Rob Price
Gutbrain Records
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2011 March 18 • Friday

I enjoyed this book. The first line is, "Nineteen hundred and thirty-eight".

It might not seem like much of an opening line, but the title of the first chapter is "The Professor of Hatred", and it comes after a quote from Ecclesiastes, a brief description of various Israeli military groups, a translator's preface comparing Avner's book with the media reports of the time and, finally, Avner's response to the translator's note.

1938 is the year that Avner (or Davidson as he is then called) runs away from his boarding school in Belgium—where, as the only Jewish student, he has been singled out for harsh treatment by the headmaster—to go fight in the Spanish Civil War. He's fifteen years old and eventually finds himself returned to school by the police, after which his mother sends him to an agricultural school in Palestine.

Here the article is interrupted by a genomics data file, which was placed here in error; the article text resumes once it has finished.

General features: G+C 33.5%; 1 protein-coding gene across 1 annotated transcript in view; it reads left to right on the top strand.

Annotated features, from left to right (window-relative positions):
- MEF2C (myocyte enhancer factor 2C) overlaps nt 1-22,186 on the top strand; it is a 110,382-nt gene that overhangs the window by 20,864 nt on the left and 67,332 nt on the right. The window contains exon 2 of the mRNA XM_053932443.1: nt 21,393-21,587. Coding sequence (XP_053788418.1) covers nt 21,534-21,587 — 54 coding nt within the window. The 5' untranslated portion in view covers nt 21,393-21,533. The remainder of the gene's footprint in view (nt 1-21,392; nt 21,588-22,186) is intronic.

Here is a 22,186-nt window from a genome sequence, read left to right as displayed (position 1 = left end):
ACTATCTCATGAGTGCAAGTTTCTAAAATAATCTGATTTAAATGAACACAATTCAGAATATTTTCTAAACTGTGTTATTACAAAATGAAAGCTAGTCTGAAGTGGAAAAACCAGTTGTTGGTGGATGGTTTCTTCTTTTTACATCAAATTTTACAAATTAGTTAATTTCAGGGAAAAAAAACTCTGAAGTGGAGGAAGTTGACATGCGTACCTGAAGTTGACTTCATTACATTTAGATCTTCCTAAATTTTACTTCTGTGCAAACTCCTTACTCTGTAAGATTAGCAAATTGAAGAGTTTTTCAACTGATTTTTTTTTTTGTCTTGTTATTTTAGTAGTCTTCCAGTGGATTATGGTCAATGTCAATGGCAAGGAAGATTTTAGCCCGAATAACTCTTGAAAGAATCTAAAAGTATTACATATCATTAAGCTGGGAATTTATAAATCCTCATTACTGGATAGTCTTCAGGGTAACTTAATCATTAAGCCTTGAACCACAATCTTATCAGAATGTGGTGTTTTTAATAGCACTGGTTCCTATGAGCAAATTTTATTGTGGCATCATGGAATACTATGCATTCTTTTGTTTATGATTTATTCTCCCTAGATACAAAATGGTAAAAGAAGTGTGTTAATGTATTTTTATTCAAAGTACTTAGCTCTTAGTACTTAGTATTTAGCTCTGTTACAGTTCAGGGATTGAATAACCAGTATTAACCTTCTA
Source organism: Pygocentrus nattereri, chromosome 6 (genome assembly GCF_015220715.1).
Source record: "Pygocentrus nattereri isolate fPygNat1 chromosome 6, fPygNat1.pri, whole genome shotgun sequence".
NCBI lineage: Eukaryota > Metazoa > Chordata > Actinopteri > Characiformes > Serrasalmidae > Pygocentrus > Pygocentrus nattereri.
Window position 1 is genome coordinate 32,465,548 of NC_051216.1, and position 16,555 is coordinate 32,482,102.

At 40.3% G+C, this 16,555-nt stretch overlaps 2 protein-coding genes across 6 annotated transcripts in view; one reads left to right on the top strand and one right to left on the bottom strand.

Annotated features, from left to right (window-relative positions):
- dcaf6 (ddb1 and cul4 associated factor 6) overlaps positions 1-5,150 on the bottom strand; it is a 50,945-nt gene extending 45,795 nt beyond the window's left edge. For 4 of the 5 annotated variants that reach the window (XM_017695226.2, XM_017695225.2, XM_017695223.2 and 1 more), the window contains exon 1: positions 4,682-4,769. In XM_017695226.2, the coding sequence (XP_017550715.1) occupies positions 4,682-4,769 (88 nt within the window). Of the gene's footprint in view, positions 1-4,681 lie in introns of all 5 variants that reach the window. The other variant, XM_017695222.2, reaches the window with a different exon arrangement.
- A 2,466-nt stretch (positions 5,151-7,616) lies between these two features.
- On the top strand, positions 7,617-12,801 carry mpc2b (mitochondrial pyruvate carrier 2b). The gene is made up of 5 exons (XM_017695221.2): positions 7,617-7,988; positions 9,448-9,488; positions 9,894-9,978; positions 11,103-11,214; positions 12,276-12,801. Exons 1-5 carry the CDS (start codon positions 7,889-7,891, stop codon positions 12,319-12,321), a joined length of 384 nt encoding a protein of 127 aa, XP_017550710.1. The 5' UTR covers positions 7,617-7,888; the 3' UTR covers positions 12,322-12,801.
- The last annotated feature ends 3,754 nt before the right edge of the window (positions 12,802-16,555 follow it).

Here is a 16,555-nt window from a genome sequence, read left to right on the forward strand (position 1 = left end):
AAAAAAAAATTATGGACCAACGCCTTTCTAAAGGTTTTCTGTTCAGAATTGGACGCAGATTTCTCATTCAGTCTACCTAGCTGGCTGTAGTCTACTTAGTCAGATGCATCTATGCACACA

Much as I like the painting on the cover, it's wrong for this book. It shows a pulp-fiction sort of bestial thug, whereas Avner's voice is educated and nuanced. His writing is accomplished and ironical and contains many memorable lines. After his career as a terrorist he hopes to get into screenwriting, letting his admiration for Jean Vigo and Georges Franju interfere with creating suitably mindless and commercial scenarios.

The scenes of assassination and bank robbery are especially exciting and not merely hardboiled, as they might come across on the back cover. Whether Avner recalls tending sheep, digging holes for palm trees or committing acts of violence and terror, his writing is thorough, disciplined and literary.

The book has a startlingly abrupt ending. I actually thought that my copy was missing the last few pages so I ordered another one. But it had the same ending, so I guess that's it.